Transition to adult social care from residential educational settings
We are no longer recruiting for this study. If you are an adult with a learning disability or autism or a family member and would like more information about this project, please see the attached poster.
Given national scrutiny relating to out of area placements for adults with learning disabilities, lack of evidence that they provide more specialised or better care than local placements, and the sometimes prohibitive costs of such placements, it is important to identify factors which may lead to an adult with a learning disability being placed out of area. Previous research suggests that prior placement in a residential school may contribute to placement out of the area as an adult. However, definitive evidence is lacking and this project seeks to explore the possibility of such a relationship and, more generally, to examine the transition process to adult social care placements following attendance at a residential school.
The aims of the current project are:
- Based on a retrospective analysis of data derived from residential schools and adult commissioners, to examine the type and location of adult support settings where individuals who have transitioned from a residential school are placed.
- Based on qualitative analysis of interviews conducted with individuals who have been involved in the transition process, to examine factors which may lead to a young person being placed in- or out-of-area following the transition from a residential school.
Phase 1 of the project will involve seeking information from a sample of local authorities (both county and metropolitan areas) and all residential schools offering placements to children and young people with learning disabilities in England. Local authorities and schools will be asked to complete a short, anonymous questionnaire for each young person (funded by the LA, or a pupil at the school) who transitioned from a residential school within the past 3 years. The questionnaire will contain a series of tick box questions about the young person, their needs, and the type and location of their placement following the transition. It will be based on a questionnaire previously completed successfully by local authority commissioners as part of a study of high-cost residential placements. It should take no more than 10 minutes to complete for each young person.
Phase 2 of the project will involve interviewing 4 groups of individuals who have been involved in the process of transitioning into adult social care from a residential school. Specifically, 30 young people with intellectual disabilities, 30 family carers (not related to young people who take part), 30 commissioners, and 30 residential school staff will be interviewed. Interviews will last 30-60 minutes and will focus on the individual’s experience of the transition process (young people and family carers will be interviewed about their specific experiences, whilst residential school and local authority staff will be interviewed about their more general experiences i.e. not about specific individuals). The different groups involved will allow the identification of issues pertinent for different stakeholders during the transition process, and the interviews will seek to identify factors that may have been related to placement decisions, especially whether these are in- or out-of-area.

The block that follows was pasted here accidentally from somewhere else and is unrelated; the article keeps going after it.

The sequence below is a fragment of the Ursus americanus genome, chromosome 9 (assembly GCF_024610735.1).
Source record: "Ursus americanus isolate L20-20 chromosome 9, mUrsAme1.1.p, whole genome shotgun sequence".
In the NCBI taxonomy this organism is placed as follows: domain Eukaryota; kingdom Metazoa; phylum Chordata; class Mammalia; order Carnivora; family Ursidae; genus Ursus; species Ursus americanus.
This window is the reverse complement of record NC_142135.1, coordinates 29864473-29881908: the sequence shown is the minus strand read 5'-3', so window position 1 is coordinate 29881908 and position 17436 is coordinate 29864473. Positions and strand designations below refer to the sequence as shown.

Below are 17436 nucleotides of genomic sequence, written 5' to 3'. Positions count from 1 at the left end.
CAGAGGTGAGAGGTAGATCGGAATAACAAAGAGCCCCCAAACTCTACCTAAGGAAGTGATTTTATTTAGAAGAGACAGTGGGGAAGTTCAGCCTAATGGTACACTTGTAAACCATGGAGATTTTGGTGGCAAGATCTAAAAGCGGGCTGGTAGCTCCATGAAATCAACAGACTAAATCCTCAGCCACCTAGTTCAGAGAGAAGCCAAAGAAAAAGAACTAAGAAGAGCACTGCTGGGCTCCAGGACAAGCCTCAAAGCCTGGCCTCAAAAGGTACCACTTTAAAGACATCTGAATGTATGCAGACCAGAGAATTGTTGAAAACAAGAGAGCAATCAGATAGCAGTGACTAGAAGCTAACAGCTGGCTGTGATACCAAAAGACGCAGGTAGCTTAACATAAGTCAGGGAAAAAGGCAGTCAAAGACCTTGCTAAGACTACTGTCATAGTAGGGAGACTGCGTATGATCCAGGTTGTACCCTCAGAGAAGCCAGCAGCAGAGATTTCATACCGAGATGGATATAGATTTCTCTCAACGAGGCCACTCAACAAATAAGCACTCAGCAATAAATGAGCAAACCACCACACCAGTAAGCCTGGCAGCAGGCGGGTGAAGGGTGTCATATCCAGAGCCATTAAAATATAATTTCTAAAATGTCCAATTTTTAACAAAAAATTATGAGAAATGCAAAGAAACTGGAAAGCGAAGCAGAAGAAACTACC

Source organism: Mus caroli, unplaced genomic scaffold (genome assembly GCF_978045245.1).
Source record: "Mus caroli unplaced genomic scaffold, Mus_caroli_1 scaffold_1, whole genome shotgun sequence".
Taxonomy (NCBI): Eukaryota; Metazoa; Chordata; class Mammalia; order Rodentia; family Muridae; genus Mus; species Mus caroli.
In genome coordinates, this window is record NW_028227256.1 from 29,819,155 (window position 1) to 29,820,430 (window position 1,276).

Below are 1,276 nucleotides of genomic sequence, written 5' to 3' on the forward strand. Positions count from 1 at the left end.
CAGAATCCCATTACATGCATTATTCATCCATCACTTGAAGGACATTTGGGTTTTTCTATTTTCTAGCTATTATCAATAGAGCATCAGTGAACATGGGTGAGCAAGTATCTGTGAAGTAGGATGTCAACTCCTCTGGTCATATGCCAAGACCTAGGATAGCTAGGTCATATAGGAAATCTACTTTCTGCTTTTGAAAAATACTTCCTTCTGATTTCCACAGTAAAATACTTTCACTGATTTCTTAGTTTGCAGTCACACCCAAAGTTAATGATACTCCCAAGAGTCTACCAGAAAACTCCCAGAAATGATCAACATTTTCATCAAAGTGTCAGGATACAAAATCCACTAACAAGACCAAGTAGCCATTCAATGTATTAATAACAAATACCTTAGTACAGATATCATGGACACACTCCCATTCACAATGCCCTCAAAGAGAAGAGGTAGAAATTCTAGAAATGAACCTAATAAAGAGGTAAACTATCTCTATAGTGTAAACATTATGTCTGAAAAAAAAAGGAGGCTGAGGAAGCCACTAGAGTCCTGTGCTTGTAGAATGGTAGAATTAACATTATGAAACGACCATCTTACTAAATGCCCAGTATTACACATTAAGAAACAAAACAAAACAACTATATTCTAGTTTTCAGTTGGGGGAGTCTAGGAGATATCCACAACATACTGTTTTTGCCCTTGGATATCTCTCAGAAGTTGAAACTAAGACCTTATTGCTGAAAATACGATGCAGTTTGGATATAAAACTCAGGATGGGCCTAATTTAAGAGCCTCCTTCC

Benefits of taking part
As the research aims to examine the process of transitioning to adult social care from a residential school, it has the potential to identify factors which relate to placement in or out of the area. For local authorities and residential schools, this may provide suggestions for ways to improve the transition process in their area/from their school and to reduce the chance of young people being placed in adult social care settings that are out of the area following attendance at a residential school.
Posters and Presentations
1. Kent, Surrey and Sussex Community of Practice Conference 2016 – practice focused conference for staff working with people with learning disabilities in the NHS. Project poster presented
2. Seattle Club Conference 2016 – Conference for researchers working in the field of learning disabilities in the UK. Poster presented relating to the characteristics of residential educational settings for young people with IDD in England
3. NIHR SSCR Annual Conference 2017 – Conference relating to NIHS SSCR funded projects. Oral presentation delivered relating to the characteristics of residential educational settings for young people with IDD in England and an overview of the project.
4. Smith Magenis Syndrome Foundation Conference 2017 – Family carer and professional conference relating to Smith Magenis Syndrome. Oral presentation delivered relating to the project and an overview of phase 2.
5. WESC Foundation Conference 2017 – Professional conference focusing on transition. Poster presented relating to the characteristics of residential educational settings for young people with IDD in England.
6. IASSIDD Europe Congress 2018- iassidd 2018 presentation
7. Seattle Club Conference 2018 – seattle_club_2018_transitions